July 4, 2022
By Henry Dumas
The assignment: If each decade of your life was represented by a pop song, what would each one be? And why?
Nineteen forty-nine to nineteen sixty. Mama don’t let your babies grow up to be cowboys by Waylon Jennings. Life was always an adventure playing cowboys and Indians with my next-door neighbor and nephew, Tim. An old tree grew up the side of their garage at the back of their yard. We thought we were invincible supermen, because we could climb the tree, get on the roof and our mothers couldn’t climb up the tree or make us get down when it was time for lunch or baths.
One afternoon Aunt Billy, Tim’s mom, shouted, “Tim it’s bath time.”
“You can’t get us,” we replied. As we climbed the tree to the roof.
Aunt Billy hooked up a garden hose and started squirting us. We were stuck on the roof and couldn’t get away from the water. Timmy started crying, and I jumped off the roof into my backyard. No bones broke and the only thing hurting was my pride.
At the end of the street, there were several rows of train tracks I crossed on my way to school. I ran up the street and across the tracks before a train arrived. I was fearful if the train arrived first, I would be late to school and pay the penalty for being tardy. I didn’t know what the penalty was, and I never found out because I always crossed the tracks before the train.
One morning, I was late getting ready for school and the sound of the train whistle caught my attention.
“Oh crap,” I thought as I raced up the street, crossed in front of the train and heard the train brakes screech.
I looked over my shoulder and watched one hundred train cars come to a sliding stop. I found out at a school the next day the problem I caused when a police officer and the train engineer showed up trying to identify the student that was almost run over by a train. Thank goodness all the kids looked alike to the train engineer and he couldn’t identify me. I continued to race trains on the way to school, and even now I still race trains.
Nineteen sixty to nineteen seventy. Purple haze by Jimi Hendrix. In nineteen sixty-two, I met my best friend, Robert. We were in the same fifth-grade class. He sat at the back of the room for the first half of the year and we never spoke. After Christmas, the teacher moved the desks around and we ended up next to each other. We became instant friends and spent the sixties reluctantly going to the Mormon church so we could be boy scouts and dated the Mormon girls that were called laurels, Mia Maids and Beehives. We spent Saturdays at the Burke theater watching movies and shooting spit wads at the unsuspecting moviegoers. Somehow, we both survived the sixties, graduated from high School and went off to college. Fortunately, we did not get drafted and sent to Vietnam. Robert was a sole surviving son from a war veteran and my draft lottery number was three hundred and eleven, which kept me out of the selective service department. In nineteen sixty-seven I bought my first motorcycle and added racing in the desert to racing trains. I am so glad the statute of limitations on most of the things we did ran out.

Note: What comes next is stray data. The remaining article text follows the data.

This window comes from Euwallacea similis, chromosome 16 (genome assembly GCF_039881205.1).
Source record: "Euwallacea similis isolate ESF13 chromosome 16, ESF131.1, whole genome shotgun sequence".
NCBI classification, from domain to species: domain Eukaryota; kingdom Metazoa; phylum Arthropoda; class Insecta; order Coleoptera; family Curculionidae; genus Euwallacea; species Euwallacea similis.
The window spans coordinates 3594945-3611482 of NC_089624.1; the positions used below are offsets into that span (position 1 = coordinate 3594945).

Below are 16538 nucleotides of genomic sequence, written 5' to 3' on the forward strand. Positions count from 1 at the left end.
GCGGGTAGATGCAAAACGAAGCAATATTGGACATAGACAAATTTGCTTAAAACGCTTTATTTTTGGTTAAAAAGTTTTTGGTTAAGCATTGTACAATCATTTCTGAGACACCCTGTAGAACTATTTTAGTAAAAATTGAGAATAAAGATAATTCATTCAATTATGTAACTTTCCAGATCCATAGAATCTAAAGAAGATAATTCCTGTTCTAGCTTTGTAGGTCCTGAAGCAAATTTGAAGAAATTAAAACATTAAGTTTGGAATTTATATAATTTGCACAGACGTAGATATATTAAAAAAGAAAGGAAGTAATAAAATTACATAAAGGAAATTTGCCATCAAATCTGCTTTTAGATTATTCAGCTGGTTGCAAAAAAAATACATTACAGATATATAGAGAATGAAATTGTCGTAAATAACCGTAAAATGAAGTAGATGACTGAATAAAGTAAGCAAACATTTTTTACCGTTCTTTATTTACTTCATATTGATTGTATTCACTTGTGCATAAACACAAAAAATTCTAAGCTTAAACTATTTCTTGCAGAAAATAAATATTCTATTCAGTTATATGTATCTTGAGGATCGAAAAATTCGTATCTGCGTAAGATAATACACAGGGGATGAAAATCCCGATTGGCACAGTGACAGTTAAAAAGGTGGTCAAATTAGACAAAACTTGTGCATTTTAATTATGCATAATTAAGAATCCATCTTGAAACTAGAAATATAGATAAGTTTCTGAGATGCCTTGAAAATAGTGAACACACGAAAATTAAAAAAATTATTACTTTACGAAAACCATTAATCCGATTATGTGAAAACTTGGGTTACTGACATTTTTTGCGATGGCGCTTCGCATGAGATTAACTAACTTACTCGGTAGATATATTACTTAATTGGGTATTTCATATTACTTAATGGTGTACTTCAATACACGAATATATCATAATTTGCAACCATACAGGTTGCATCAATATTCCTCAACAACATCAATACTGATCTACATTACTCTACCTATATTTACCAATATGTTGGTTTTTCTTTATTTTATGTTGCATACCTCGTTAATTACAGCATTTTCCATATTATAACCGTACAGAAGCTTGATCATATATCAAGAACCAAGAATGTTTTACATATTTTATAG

Nineteen seventy to nineteen eighty. All for the love of a girl by Johnny Horton. In the seventies, I married the love of my life, at least for some of my life. I spent most of the days and nights raising two boys. There was so much to do and not enough time to do it. Baseball, basketball, band practice, boy scouts and school assignments took up most of the time. We spent summer weekends fishing and camping. Ten years flew by like the blink of an eye.
Nineteen ninety to two thousand. It’s the end of the world as we know it, by R.E.O. Everyone was waiting for the end of the new century and the end of the world. Most people waited for the clocks to strike twelve, thinking cars would stop running and our computers would crash, sending emails into cyberspace and deleting our bank accounts. Or worse, all of our electronic gadgets and watches would catch on fire, explode and the world would end. I never believed it would happen. I went to bed early and woke up the next morning to the same old world.
Two thousand to two thousand and ten. Breaking up is hard to do, by Neil Sedaka. These were trying times with children grown and leaving the nest. Slowing down, getting older and hopefully wiser. Noticing new gray hairs and wrinkles that seem to appear without warning, and looking in the mirror and wondering who is that old person. It was also time to think about retirement and how to keep busy. It surprised me how easily I slid into retirement and wondered how I was going to have the time to get everything done. I could take a nap anytime and didn’t need to go to bed early because of a 5:30 wake up and get ready for work alarm. I wish I could say life was simpler. It was not.
Which takes me from two thousand eleven to the present. Staying alive, by the Bee Gees. We have all lost friends, family and loved ones. It is just part of growing old. On the bright side, a whole new world has opened up for me. I am doing things and going places I never would have believed when I was younger. I no longer care about politics or religion. I will leave that to a younger generation. I don’t care what people think or say about me. It’s their problem, not mine. Maybe this is the best time of my life. But that’s what I thought at all the times of my life.